Kelly Malanik is our May/June Rig of the Month. She was nominated by our writer Myrna Chartrand. Kelly has a great attitude and is an excellent example of why women drivers are so valuable in our industry. This is her story:
I'm not much for storytelling, but I can certainly tell you about trucking from a country girl, tomboyish kind of background. As a girl growing up in rural Manitoba, I played hockey, baseball, and track and field. I even played with the old metal Tonka toys in my mother's garden.
I was born in Winnipeg, and we moved around a bit in my early years. Dad went to University in Winnipeg to become a teacher and also drove truck on the side to help keep the family going. My mom was a secretary at the same trucking company, and she says that her boss used to let her take me to work with her. She says that all the truckers would stop by and make a big fuss over me when they got back to the yard. Mom said that was great because it made the babysitting a lot easier for her, and it made it a lot more fun for me.
When Dad graduated, the first job he got as a teacher was in a small town just south of Dauphin. Manitoba. We lived there until just before I started kindergarten when we rented a farmhouse on an acreage outside Kelwood Manitoba. We had a big garden and no animals to speak of other than some chickens, but it was great, we had lots of room to build forts and even a creek to swim in.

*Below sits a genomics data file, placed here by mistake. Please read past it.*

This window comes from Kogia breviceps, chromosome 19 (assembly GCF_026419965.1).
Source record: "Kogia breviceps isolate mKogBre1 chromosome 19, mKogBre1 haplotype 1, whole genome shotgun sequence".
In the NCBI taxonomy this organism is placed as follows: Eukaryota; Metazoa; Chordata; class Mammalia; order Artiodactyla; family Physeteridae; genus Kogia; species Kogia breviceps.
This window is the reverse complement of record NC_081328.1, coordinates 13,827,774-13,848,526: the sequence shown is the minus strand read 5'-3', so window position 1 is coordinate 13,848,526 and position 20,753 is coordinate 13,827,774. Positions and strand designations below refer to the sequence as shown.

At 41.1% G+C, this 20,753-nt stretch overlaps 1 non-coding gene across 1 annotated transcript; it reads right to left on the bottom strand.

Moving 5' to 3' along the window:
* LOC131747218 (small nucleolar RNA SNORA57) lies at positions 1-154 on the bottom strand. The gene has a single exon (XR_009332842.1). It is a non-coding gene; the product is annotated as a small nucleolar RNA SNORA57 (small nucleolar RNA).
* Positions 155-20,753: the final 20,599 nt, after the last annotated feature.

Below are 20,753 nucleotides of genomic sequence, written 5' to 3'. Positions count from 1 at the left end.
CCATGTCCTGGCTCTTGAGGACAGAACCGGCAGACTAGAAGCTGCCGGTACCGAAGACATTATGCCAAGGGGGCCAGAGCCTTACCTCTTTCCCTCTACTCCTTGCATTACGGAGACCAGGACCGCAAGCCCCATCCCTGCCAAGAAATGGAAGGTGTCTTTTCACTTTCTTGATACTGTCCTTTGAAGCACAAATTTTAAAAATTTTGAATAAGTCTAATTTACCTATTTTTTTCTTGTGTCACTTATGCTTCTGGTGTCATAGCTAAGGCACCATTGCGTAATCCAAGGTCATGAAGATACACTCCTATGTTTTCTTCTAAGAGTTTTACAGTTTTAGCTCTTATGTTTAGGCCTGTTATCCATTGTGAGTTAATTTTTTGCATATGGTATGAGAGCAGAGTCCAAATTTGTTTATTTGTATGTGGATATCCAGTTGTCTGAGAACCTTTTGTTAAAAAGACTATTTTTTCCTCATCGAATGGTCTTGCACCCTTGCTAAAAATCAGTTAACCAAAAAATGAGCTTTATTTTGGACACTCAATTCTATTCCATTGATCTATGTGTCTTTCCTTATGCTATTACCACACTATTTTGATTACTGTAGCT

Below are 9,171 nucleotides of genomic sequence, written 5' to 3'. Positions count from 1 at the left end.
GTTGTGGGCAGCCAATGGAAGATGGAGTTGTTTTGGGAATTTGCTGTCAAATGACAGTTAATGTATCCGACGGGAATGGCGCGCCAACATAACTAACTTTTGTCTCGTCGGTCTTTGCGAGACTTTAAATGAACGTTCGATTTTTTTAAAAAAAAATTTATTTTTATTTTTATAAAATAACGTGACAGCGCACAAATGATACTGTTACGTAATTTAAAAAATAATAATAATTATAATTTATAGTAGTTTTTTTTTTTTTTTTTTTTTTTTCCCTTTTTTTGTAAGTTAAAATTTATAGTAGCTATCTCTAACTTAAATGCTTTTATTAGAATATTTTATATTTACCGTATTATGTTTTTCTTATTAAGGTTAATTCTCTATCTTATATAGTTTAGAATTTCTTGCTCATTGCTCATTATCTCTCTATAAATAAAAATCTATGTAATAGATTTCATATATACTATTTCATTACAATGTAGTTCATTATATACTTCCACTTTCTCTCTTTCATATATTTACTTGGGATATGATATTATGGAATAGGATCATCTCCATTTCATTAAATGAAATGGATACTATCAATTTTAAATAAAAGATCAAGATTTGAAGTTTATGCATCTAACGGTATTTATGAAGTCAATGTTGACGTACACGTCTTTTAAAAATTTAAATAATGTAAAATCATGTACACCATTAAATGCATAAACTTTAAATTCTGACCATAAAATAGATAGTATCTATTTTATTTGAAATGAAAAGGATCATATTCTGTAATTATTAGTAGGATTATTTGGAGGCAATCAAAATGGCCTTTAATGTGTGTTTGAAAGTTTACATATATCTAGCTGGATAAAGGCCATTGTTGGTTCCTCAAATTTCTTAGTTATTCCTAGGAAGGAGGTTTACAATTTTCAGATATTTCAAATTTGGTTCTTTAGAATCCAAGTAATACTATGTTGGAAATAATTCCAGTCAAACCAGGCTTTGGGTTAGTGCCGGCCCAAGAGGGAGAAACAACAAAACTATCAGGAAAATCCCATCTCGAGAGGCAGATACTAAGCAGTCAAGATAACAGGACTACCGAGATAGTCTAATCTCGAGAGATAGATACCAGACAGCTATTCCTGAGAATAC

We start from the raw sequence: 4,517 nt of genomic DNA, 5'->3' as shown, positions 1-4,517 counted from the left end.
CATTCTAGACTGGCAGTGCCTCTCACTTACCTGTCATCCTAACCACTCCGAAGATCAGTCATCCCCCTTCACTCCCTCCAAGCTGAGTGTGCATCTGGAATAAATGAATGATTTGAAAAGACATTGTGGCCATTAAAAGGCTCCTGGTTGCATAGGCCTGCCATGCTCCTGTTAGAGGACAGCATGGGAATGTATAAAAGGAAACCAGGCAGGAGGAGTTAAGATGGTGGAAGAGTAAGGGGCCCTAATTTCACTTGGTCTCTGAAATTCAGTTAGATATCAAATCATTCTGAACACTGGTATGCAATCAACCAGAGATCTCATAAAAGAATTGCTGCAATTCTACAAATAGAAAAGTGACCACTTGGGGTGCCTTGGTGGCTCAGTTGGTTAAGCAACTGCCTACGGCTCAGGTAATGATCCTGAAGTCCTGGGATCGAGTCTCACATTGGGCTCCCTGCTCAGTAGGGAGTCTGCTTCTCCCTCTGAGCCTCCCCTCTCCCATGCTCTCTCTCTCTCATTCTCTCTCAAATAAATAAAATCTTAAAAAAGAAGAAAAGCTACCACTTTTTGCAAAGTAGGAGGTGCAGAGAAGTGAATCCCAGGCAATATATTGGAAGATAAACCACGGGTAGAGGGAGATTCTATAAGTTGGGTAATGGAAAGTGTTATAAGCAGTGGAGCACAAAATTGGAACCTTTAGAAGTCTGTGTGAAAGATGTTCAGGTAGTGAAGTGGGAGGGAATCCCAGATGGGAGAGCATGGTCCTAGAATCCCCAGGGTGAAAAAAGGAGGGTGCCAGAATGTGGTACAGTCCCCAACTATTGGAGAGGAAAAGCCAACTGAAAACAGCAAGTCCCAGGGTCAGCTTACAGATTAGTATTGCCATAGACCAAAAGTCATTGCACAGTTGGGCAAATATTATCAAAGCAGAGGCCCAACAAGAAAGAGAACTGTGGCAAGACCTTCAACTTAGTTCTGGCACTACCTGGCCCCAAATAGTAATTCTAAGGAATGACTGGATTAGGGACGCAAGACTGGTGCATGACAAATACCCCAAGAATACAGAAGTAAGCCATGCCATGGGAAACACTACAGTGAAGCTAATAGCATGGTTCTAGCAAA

I am the oldest of four kids. I have two younger brothers, the oldest, Cory, lives in Alberta, Drew, who is the youngest of the family, lives in Saskatchewan, and in the middle is my sister Carleigh, who lives in Ottawa.
I believe I became interested in big trucks as a pre-teen. Back in the day when you lived in a small town (maybe 100 people total), it was safe for kids to go for a walk without parental supervision. I remember more than once taking my youngest two siblings for a walk near the highway. We would sit on the grass and pump our arms at every truck that went by. Every single one of them would lay on the horn and let the Jake go as they drove by us. I think they had as much fun as we did. Doing that was always the highlight of my day, and to this day, I still love the deep throaty sound of a Jake Brake.
We lived in Kelwood until I was in grade eight. We moved because the school closed, so of course, my Dad had to find a new job. Our next home was in the town of Riding Mountain, Manitoba, where I stayed through the rest of my school years.
Besides doing all the sports that I could, I joined Air Cadets. Little did I know at the time what a big impact that decision would have on my future. I loved the Air Cadets and stayed in for six and a half years. I also love music, and I was able to play in the Air Cadets band. I started out playing the Baritone Sax, but I can now play almost everything in the orchestra except for percussion and some string instruments. One of the highlights of my time in Air Cadets was when I was chosen to play in the Canadian Tri-Service Cadet Band. Its members are selected from all the Air, Sea, and Army Cadet bands across Canada. It is not something you can apply to join; you have to be nominated, and then after being evaluated, invited by the member's committee.